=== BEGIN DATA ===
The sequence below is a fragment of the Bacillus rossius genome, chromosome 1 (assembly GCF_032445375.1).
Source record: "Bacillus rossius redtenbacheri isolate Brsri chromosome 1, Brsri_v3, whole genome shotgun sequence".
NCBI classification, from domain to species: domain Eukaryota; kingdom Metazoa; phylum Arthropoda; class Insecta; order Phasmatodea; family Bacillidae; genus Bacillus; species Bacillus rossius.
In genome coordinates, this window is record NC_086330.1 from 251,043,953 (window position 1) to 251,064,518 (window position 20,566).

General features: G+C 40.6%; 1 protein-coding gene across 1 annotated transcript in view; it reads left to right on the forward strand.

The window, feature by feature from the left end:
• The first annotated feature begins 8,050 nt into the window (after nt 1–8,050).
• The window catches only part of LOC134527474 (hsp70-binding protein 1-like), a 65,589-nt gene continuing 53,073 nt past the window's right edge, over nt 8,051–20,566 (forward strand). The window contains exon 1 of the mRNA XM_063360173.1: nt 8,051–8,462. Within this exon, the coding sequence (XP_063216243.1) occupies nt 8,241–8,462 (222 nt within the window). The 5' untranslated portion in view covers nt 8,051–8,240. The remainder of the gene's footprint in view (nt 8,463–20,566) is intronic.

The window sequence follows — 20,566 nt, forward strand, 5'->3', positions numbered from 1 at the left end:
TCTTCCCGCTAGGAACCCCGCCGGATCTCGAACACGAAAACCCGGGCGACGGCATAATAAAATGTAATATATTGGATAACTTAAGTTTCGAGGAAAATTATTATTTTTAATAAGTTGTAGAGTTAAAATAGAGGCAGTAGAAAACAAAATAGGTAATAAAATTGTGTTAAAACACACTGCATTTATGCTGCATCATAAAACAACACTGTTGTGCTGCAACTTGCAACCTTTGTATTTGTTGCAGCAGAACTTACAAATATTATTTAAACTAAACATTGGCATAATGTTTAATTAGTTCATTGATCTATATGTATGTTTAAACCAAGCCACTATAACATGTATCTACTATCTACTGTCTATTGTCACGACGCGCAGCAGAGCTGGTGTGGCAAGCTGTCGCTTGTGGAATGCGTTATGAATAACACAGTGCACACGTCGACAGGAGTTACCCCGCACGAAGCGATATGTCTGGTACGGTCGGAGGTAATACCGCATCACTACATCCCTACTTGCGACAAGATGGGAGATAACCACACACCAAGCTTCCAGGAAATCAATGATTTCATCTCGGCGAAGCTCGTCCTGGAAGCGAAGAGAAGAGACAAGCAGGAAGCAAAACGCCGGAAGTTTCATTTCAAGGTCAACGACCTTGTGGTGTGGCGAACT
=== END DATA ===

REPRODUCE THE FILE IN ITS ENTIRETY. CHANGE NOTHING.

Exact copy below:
The sequence below is a fragment of the Bacillus rossius genome, chromosome 1 (assembly GCF_032445375.1).
Source record: "Bacillus rossius redtenbacheri isolate Brsri chromosome 1, Brsri_v3, whole genome shotgun sequence".
NCBI classification, from domain to species: domain Eukaryota; kingdom Metazoa; phylum Arthropoda; class Insecta; order Phasmatodea; family Bacillidae; genus Bacillus; species Bacillus rossius.
In genome coordinates, this window is record NC_086330.1 from 251,043,953 (window position 1) to 251,064,518 (window position 20,566).

General features: G+C 40.6%; 1 protein-coding gene across 1 annotated transcript in view; it reads left to right on the forward strand.

The window, feature by feature from the left end:
• The first annotated feature begins 8,050 nt into the window (after nt 1–8,050).
• The window catches only part of LOC134527474 (hsp70-binding protein 1-like), a 65,589-nt gene continuing 53,073 nt past the window's right edge, over nt 8,051–20,566 (forward strand). The window contains exon 1 of the mRNA XM_063360173.1: nt 8,051–8,462. Within this exon, the coding sequence (XP_063216243.1) occupies nt 8,241–8,462 (222 nt within the window). The 5' untranslated portion in view covers nt 8,051–8,240. The remainder of the gene's footprint in view (nt 8,463–20,566) is intronic.

The window sequence follows — 20,566 nt, forward strand, 5'->3', positions numbered from 1 at the left end:
TCTTCCCGCTAGGAACCCCGCCGGATCTCGAACACGAAAACCCGGGCGACGGCATAATAAAATGTAATATATTGGATAACTTAAGTTTCGAGGAAAATTATTATTTTTAATAAGTTGTAGAGTTAAAATAGAGGCAGTAGAAAACAAAATAGGTAATAAAATTGTGTTAAAACACACTGCATTTATGCTGCATCATAAAACAACACTGTTGTGCTGCAACTTGCAACCTTTGTATTTGTTGCAGCAGAACTTACAAATATTATTTAAACTAAACATTGGCATAATGTTTAATTAGTTCATTGATCTATATGTATGTTTAAACCAAGCCACTATAACATGTATCTACTATCTACTGTCTATTGTCACGACGCGCAGCAGAGCTGGTGTGGCAAGCTGTCGCTTGTGGAATGCGTTATGAATAACACAGTGCACACGTCGACAGGAGTTACCCCGCACGAAGCGATATGTCTGGTACGGTCGGAGGTAATACCGCATCACTACATCCCTACTTGCGACAAGATGGGAGATAACCACACACCAAGCTTCCAGGAAATCAATGATTTCATCTCGGCGAAGCTCGTCCTGGAAGCGAAGAGAAGAGACAAGCAGGAAGCAAAACGCCGGAAGTTTCATTTCAAGGTCAACGACCTTGTGGTGTGGCGAACT